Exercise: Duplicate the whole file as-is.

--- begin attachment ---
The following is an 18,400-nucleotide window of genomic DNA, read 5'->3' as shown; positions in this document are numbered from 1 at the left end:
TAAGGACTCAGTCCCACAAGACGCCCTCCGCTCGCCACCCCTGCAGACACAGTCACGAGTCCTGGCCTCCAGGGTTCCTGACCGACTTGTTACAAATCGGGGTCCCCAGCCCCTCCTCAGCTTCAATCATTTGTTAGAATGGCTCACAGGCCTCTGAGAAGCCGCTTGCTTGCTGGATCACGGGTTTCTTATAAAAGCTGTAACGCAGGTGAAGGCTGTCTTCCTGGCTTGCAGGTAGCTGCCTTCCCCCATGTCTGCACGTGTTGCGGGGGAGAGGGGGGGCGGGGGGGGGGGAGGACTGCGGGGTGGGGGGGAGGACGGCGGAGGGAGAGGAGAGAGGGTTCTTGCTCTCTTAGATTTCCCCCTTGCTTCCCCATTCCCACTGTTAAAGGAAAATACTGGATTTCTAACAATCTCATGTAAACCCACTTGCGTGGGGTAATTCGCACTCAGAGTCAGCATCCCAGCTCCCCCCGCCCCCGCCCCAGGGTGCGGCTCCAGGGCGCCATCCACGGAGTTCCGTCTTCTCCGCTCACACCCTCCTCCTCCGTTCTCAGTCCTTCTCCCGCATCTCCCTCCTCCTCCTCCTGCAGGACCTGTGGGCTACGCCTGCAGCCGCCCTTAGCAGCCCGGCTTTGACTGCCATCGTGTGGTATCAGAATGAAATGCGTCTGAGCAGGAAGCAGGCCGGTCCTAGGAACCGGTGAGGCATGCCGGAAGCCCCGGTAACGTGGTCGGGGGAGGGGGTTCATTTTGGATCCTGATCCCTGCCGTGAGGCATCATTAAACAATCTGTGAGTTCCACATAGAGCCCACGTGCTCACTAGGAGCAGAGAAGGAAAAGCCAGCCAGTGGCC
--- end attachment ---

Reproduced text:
The following is an 18,400-nucleotide window of genomic DNA, read 5'->3' as shown; positions in this document are numbered from 1 at the left end:
TAAGGACTCAGTCCCACAAGACGCCCTCCGCTCGCCACCCCTGCAGACACAGTCACGAGTCCTGGCCTCCAGGGTTCCTGACCGACTTGTTACAAATCGGGGTCCCCAGCCCCTCCTCAGCTTCAATCATTTGTTAGAATGGCTCACAGGCCTCTGAGAAGCCGCTTGCTTGCTGGATCACGGGTTTCTTATAAAAGCTGTAACGCAGGTGAAGGCTGTCTTCCTGGCTTGCAGGTAGCTGCCTTCCCCCATGTCTGCACGTGTTGCGGGGGAGAGGGGGGGCGGGGGGGGGGGAGGACTGCGGGGTGGGGGGGAGGACGGCGGAGGGAGAGGAGAGAGGGTTCTTGCTCTCTTAGATTTCCCCCTTGCTTCCCCATTCCCACTGTTAAAGGAAAATACTGGATTTCTAACAATCTCATGTAAACCCACTTGCGTGGGGTAATTCGCACTCAGAGTCAGCATCCCAGCTCCCCCCGCCCCCGCCCCAGGGTGCGGCTCCAGGGCGCCATCCACGGAGTTCCGTCTTCTCCGCTCACACCCTCCTCCTCCGTTCTCAGTCCTTCTCCCGCATCTCCCTCCTCCTCCTCCTGCAGGACCTGTGGGCTACGCCTGCAGCCGCCCTTAGCAGCCCGGCTTTGACTGCCATCGTGTGGTATCAGAATGAAATGCGTCTGAGCAGGAAGCAGGCCGGTCCTAGGAACCGGTGAGGCATGCCGGAAGCCCCGGTAACGTGGTCGGGGGAGGGGGTTCATTTTGGATCCTGATCCCTGCCGTGAGGCATCATTAAACAATCTGTGAGTTCCACATAGAGCCCACGTGCTCACTAGGAGCAGAGAAGGAAAAGCCAGCCAGTGGCC